Tayfun Özçelik



Dean of Faculty of Science & Chair

Office: SA-231-B
Phone: +90 312 290 2139
E-mail: tozcelik@bilkent.edu.tr
Google Scholar profile
PubMed entries
ResearchGate profile


Dr. Özçelik graduated from İstanbul University, İstanbul Medical School in 1986. He completed his postdoctoral work in physiology at the Ludwig-Maximilians-Universität München, and in human genetics at the Yale University School of Medicine and at the Howard Hughes Medical Institute, Stanford University School of Medicine. He returned to Turkey in 1992 as assistant professor and founding head of the Department of Genetics at DETAM, Istanbul University. In 1995, he joined the Department of Molecular Biology and Genetics at Bilkent University. He was named associate professor in 1994 and professor in 2004. He was appointed as the Dean of the Faculty of Science in 2012.

His research focuses on inherited phenotypes in humans. He contributed to the mapping of genes to human and mouse chromosomes, and identified SNRPN in Prader-Willi syndrome, PMP22 in Charcot-Marie-Tooth disease Type IA, PHKA2 in X-linked liver glycogenesis, MLH1 in MLH1-deficiency, VLDLR & WDR81 & ATP8A2 in cerebellar hypoplasia associated with quadrupedal gait in humans, HTRA2 in Parkinson’s disease and essential tremors, and RAD21 in chronic intestinal pseudo-obstruction. He introduced DNA-based individual identification to the Turkish judiciary system and also led diagnostic genetics laboratories both at Istanbul and Bilkent Universities. Currently, he works on the complex phenotypes of obesity and polycystic ovarian syndrome in collaboration with Rockefeller University. Dr. Özçelik is a member of the Turkish Academy of Sciences serving as a councilor, board member and education committee chair of the European Society of Human Genetics, program committee member of the American Society of Human Genetics, and past-president of the Turkish Society of Medical Genetics. He received the TÜBİTAK Young investigator Award in 1996, Bayındır Medical Award in 2006, and TÜBİTAK Science Award in 2012.


Since our discovery of the genes that lead to Prader-Willi syndrome (PWS), hereditary sensory neuropathy (CMT1A), and glycogen storage disorder (GSD9A1) in humans 25 years ago, the primary objective of our research group has been the molecular characterization of inherited disorders. Through the extensive use of genetic mapping in our studies, we were able to identify the genes for hereditary leukemia (MLH1 deficiency), Üner Tan syndrome (CAMRQ1,2,3), Parkinson's disease (PD), essential tremors (ET) and delayed sleep phase disorder (DSPD).

However, there remain many diseases for which the causal gene mutation is not known. Especially complex diseases such as obesity, neurodegeneration, metabolic disorders, diabetes, autoimmunity, psychiatric & behavioral phenotypes. One major reason that many diseases remain unsolved at the genetic level is that the inheritance patterns of human diseases are not fully understood and analysis of human genome is not straightforward. It is therefore necessary to undertake innovative approaches that addresses the mysteries that remain between the genetic and phenotypic characteristics of humans.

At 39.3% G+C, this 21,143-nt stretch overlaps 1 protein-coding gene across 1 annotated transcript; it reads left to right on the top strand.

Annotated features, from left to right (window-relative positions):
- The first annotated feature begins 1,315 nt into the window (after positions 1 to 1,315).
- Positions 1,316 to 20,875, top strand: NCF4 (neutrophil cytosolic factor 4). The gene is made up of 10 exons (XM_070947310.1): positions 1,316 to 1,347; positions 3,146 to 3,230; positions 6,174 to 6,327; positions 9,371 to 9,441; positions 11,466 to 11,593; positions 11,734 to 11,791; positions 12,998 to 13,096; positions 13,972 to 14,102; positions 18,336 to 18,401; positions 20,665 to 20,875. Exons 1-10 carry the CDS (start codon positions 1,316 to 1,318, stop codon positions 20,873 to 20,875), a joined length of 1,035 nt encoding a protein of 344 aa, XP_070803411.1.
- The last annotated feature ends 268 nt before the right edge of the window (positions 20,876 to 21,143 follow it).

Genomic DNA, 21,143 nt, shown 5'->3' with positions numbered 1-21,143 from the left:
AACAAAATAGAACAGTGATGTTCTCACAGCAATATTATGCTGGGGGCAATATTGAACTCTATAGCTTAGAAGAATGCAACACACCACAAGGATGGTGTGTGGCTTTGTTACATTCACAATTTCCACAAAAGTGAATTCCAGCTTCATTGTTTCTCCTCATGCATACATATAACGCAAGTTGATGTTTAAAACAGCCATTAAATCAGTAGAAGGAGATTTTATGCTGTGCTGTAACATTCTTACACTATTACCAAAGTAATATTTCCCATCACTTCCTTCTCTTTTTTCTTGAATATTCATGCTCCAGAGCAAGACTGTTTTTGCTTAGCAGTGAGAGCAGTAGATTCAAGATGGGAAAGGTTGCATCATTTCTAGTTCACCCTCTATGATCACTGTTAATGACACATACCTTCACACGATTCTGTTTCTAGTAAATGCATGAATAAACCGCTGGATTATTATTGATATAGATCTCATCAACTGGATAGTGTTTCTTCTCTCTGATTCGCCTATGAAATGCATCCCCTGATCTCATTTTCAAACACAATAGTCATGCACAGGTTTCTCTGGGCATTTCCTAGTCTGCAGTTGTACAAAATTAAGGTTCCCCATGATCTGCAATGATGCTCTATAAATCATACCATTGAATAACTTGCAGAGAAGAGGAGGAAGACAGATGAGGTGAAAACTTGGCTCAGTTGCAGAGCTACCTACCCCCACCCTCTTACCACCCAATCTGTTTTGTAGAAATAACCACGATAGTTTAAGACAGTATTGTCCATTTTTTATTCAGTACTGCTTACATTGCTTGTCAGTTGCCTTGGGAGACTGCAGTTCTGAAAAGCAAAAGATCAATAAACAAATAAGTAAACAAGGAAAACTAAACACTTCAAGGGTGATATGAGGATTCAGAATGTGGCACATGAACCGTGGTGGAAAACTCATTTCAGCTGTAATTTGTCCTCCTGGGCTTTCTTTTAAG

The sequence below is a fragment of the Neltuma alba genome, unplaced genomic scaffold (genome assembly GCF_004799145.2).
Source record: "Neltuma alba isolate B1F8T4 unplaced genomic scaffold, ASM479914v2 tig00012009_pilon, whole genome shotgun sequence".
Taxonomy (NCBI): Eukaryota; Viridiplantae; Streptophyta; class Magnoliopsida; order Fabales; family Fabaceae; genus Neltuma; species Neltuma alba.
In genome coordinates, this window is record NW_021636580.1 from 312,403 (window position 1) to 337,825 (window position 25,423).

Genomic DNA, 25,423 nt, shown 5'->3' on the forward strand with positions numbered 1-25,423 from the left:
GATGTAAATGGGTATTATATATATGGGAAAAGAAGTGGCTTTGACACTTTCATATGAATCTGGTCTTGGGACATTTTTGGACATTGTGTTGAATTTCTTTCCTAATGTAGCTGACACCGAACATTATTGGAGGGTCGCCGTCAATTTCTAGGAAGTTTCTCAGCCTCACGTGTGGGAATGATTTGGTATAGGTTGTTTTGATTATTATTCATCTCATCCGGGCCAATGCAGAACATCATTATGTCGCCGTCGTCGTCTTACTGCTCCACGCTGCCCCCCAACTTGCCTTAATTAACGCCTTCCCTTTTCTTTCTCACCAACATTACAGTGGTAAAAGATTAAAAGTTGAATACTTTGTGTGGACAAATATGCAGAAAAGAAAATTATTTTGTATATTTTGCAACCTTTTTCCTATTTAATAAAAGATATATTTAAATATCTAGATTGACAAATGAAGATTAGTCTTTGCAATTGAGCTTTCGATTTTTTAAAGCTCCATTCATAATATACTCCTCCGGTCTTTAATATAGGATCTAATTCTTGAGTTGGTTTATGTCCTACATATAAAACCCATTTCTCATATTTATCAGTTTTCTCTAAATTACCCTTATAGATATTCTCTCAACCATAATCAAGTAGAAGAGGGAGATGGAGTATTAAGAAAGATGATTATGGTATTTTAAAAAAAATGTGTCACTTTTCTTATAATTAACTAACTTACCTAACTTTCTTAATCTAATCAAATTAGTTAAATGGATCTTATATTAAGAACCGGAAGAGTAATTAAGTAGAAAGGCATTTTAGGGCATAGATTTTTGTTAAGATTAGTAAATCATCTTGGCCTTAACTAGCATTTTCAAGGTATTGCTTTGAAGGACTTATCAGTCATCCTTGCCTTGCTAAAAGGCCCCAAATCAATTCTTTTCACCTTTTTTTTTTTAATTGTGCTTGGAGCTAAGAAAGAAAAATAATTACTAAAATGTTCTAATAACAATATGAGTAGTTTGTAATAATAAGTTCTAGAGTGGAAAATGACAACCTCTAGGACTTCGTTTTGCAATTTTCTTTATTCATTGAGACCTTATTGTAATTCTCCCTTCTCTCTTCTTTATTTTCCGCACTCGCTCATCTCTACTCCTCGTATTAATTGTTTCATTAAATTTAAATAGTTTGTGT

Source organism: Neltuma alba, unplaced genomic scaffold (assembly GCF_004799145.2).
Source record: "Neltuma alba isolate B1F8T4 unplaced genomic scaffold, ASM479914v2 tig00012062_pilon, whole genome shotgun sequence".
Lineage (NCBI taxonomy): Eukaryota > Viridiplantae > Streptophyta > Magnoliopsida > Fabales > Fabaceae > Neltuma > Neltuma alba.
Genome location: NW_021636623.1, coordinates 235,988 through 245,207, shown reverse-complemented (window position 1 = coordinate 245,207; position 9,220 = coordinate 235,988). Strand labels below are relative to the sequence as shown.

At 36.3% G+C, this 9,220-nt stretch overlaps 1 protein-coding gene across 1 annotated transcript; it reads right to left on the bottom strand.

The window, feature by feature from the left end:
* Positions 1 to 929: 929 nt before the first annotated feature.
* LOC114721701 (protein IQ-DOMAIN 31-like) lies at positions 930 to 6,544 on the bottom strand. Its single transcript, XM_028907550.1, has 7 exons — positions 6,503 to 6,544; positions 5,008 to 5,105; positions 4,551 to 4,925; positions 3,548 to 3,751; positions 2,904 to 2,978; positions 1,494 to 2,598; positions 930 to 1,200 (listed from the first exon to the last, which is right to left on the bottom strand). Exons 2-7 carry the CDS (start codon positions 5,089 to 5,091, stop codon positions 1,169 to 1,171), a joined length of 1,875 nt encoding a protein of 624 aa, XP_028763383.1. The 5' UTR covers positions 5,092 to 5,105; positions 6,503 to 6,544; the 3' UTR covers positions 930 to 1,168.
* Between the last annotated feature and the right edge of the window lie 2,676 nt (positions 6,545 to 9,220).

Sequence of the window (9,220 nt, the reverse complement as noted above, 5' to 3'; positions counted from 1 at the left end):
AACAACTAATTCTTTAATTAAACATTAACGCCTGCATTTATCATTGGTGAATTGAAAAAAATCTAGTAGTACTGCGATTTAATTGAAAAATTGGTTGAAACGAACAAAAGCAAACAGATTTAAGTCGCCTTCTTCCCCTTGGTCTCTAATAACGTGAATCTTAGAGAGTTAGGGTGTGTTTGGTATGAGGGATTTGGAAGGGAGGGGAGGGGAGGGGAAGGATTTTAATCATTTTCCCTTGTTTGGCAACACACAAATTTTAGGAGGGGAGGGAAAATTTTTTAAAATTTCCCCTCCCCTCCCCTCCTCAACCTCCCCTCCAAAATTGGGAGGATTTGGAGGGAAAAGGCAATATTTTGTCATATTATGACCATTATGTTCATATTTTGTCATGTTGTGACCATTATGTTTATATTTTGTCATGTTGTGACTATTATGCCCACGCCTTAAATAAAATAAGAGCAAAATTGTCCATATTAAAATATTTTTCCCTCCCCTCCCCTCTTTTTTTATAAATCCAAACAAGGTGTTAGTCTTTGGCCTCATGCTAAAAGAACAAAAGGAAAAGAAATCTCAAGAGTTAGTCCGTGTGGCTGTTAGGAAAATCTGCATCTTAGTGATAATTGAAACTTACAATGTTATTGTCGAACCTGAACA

We have returned our focus to a fundamental level, namely Mendelian inheritance laws, and are now examining the role of zygosity in consanguinenous families, considering not only transmission signatures and searching for the whereabouts of mutations, but also take into account the timing of their emergence. To this end, we draw on the vast body of genetic knowledge that is available through cutting-edge genome sequencing projects and propose a novel approach termed "reverse phenotyping" to uncover the determinants of complex diseases.

Arda İnan, Yasemin Ertürküner, Fatimah Safieh, Ece Kılınç, Barış Kayaalp, Zeynep Erten, Sanem Işık
Nezahat Doğan, Tayfun Özçelik, Esin Demir

Key Publications

Kars, M. E., Başak, A. N., Onat, O. E., Bilguvar, K., Choi, J., Itan, Y., Çağlar, C., Palvadeau, R., Casanova, J. L., Cooper, D. N., Stenson, P. D., Yavuz, A., Buluş, H., Günel, M., Friedman, J. M., & Özçelik, T. (2021). The genetic structure of the Turkish population reveals high levels of variation and admixture. Proceedings of the National Academy of Sciences of the United States of America, 118(36).

Zhang, Q., Bastard, P., Liu, Z., Le Pen, J., Moncada-Velez, M., Chen, J., Ogishi, M., Sabli, I., Hodeib, S., Korol, C., Rosain, J., Bilguvar, K., Ye, J., Bolze, A., Bigio, B., Yang, R., Arias, A. A., Zhou, Q., Zhang, Y., Onodi, F., Özçelik, T., … Casanova, J. L. (2020). Inborn errors of type I IFN immunity in patients with life-threatening COVID-19. Science (New York, N.Y.), 370(6515).

Onat, O. E., Kars, M. E., Gül, Ş., Bilguvar, K., Wu, Y., Özhan, A., Aydın, C., Başak, A. N., Trusso, M. A., Goracci, A., Fallerini, C., Renieri, A., Casanova, J. L., Itan, Y., Atbaşoğlu, C. E., Saka, M. C., Kavaklı, İ. H., & Özçelik, T. (2020). Human CRY1 variants associate with attention deficit/hyperactivity disorder. The Journal of Clinical Investigation, 130(7), 3885–3900.

Patke, A., Murphy, P. J., Onat, O. E., Krieger, A. C., Özçelik, T., Campbell, S. S., & Young, M. W. (2017). Mutation of the Human Circadian Clock Gene CRY1 in Familial Delayed Sleep Phase Disorder. Cell, 169(2), 203–215.e13.